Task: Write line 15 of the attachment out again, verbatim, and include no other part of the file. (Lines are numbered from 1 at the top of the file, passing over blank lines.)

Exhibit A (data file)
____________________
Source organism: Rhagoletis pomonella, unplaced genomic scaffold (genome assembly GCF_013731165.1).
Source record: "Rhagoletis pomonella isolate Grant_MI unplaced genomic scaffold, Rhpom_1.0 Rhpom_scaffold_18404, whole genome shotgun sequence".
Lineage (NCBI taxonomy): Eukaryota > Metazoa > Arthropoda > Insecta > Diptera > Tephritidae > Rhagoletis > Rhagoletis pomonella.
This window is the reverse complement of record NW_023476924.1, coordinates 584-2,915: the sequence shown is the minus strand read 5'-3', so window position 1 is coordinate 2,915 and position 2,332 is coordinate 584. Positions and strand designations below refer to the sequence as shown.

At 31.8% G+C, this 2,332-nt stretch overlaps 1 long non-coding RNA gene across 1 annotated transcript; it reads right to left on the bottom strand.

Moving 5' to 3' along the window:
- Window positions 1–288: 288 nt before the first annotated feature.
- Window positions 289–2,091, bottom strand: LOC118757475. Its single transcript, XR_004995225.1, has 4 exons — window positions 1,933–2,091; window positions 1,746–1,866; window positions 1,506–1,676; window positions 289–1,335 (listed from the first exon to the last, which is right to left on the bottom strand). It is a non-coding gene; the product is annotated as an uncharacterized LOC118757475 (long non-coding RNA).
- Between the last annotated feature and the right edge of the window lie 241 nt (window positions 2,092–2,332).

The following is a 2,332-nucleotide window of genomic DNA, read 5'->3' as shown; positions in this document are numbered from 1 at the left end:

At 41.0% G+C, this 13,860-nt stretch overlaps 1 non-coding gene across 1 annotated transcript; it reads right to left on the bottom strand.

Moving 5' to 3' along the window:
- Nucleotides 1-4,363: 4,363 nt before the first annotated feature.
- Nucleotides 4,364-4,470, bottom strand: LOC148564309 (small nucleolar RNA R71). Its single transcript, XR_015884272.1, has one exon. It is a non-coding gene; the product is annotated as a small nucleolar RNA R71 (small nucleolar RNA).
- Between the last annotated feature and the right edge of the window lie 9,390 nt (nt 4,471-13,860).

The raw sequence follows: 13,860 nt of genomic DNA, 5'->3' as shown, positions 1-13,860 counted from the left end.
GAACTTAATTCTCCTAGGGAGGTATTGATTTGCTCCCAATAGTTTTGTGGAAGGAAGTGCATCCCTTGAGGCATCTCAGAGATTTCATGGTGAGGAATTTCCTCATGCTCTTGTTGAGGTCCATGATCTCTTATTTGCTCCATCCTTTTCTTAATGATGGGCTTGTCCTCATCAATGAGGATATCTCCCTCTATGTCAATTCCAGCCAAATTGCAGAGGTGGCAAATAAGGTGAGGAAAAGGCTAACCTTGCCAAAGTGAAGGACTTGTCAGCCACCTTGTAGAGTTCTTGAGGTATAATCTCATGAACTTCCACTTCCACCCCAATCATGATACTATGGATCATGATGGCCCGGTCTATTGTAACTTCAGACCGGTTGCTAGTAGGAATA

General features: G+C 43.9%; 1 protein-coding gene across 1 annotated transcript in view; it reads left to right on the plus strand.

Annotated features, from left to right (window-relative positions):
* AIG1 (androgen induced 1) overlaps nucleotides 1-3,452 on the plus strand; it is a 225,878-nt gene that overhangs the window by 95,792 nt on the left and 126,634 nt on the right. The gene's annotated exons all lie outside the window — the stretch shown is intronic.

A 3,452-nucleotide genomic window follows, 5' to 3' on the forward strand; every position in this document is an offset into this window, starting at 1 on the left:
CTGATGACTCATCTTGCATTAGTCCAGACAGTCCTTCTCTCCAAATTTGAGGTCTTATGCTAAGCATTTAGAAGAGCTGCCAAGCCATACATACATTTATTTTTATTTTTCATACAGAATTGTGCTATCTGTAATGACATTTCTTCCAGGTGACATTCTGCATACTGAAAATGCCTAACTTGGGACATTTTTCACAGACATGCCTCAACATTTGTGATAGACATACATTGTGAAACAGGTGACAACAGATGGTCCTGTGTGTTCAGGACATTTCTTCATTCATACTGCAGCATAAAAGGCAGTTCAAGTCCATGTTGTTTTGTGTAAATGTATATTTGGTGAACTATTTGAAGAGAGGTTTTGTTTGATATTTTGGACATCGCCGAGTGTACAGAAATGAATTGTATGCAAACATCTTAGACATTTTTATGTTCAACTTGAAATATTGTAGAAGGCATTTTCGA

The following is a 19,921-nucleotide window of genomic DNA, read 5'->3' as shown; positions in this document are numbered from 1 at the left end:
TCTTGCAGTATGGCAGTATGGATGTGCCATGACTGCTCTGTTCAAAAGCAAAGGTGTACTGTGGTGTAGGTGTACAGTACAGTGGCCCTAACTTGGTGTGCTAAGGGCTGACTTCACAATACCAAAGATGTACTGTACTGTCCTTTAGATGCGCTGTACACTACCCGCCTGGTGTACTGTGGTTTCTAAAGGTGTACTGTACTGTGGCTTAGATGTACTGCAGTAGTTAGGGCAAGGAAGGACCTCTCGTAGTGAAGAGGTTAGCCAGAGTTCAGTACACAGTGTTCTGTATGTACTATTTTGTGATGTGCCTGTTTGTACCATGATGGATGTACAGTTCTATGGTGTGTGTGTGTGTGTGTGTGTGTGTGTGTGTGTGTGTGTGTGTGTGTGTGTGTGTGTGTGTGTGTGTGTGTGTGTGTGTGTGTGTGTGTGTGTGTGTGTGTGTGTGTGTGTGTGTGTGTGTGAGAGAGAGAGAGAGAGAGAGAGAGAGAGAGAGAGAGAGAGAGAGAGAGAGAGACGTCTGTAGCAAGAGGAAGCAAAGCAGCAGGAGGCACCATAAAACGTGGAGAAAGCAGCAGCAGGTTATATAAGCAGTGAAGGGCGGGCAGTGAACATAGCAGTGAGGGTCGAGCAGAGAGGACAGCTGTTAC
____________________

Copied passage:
- Between the last annotated feature and the right edge of the window lie 9,390 nt (nt 4,471-13,860).